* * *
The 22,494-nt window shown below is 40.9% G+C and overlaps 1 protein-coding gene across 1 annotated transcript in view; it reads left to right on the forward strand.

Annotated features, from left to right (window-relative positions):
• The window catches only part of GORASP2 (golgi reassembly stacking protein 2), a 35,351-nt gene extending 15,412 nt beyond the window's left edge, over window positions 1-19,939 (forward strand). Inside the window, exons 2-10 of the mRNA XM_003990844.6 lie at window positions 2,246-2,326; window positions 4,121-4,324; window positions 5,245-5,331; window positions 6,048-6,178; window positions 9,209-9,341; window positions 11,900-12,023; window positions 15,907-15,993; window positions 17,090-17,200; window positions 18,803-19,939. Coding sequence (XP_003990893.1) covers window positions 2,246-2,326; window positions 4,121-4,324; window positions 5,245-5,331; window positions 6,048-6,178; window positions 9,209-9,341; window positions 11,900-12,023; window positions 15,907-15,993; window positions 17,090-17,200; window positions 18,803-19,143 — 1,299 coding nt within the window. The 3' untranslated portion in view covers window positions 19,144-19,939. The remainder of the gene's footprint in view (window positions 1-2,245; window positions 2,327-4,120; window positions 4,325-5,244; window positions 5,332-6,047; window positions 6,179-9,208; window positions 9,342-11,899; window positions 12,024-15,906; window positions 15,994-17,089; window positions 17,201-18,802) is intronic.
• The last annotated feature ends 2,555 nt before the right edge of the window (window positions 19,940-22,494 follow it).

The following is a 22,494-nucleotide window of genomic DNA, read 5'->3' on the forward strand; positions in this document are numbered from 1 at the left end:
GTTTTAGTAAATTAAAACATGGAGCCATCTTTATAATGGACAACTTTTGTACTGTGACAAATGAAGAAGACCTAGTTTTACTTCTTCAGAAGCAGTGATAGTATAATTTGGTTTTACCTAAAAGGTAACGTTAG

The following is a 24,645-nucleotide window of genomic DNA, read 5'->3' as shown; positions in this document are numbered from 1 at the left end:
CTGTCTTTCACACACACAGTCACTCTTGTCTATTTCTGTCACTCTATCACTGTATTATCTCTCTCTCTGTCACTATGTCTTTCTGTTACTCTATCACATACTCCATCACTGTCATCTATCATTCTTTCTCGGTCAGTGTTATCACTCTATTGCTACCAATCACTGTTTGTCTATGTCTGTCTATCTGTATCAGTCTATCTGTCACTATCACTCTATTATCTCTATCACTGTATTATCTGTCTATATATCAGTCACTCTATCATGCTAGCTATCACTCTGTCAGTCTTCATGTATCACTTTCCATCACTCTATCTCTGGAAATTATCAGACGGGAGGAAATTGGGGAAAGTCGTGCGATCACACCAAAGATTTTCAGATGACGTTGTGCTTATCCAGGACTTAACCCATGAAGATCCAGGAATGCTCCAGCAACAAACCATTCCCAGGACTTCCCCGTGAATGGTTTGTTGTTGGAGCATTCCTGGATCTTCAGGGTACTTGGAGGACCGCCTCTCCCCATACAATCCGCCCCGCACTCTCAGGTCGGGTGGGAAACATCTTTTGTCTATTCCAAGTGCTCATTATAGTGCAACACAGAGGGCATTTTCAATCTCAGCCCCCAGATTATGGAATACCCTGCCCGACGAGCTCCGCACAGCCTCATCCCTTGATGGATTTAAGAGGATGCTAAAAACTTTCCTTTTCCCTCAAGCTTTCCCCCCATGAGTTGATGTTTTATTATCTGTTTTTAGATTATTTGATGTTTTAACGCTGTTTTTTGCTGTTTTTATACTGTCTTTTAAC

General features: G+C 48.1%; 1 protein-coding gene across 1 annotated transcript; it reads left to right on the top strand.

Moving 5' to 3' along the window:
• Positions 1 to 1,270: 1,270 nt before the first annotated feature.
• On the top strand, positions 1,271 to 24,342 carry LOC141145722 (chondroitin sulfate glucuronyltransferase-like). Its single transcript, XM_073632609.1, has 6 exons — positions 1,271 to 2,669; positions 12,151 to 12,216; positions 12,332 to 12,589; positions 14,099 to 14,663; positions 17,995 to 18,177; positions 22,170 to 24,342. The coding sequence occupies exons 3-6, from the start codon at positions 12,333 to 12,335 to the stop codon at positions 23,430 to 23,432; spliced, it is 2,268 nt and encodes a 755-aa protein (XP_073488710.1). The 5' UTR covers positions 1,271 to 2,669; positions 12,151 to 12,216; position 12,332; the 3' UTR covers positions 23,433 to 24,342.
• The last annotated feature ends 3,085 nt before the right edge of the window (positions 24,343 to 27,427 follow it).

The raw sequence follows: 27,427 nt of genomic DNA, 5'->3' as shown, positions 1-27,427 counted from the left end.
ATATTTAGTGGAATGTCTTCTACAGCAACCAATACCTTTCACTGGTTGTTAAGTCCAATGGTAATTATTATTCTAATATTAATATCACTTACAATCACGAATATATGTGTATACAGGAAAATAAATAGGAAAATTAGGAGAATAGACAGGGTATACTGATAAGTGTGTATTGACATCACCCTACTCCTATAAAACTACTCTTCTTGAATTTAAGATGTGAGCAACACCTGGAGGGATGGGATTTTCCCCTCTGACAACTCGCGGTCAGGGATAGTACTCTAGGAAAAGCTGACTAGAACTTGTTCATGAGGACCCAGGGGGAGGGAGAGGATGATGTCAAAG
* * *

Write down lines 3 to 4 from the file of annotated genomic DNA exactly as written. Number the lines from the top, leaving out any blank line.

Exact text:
• The window catches only part of GORASP2 (golgi reassembly stacking protein 2), a 35,351-nt gene extending 15,412 nt beyond the window's left edge, over window positions 1-19,939 (forward strand). Inside the window, exons 2-10 of the mRNA XM_003990844.6 lie at window positions 2,246-2,326; window positions 4,121-4,324; window positions 5,245-5,331; window positions 6,048-6,178; window positions 9,209-9,341; window positions 11,900-12,023; window positions 15,907-15,993; window positions 17,090-17,200; window positions 18,803-19,939. Coding sequence (XP_003990893.1) covers window positions 2,246-2,326; window positions 4,121-4,324; window positions 5,245-5,331; window positions 6,048-6,178; window positions 9,209-9,341; window positions 11,900-12,023; window positions 15,907-15,993; window positions 17,090-17,200; window positions 18,803-19,143 — 1,299 coding nt within the window. The 3' untranslated portion in view covers window positions 19,144-19,939. The remainder of the gene's footprint in view (window positions 1-2,245; window positions 2,327-4,120; window positions 4,325-5,244; window positions 5,332-6,047; window positions 6,179-9,208; window positions 9,342-11,899; window positions 12,024-15,906; window positions 15,994-17,089; window positions 17,201-18,802) is intronic.
• The last annotated feature ends 2,555 nt before the right edge of the window (window positions 19,940-22,494 follow it).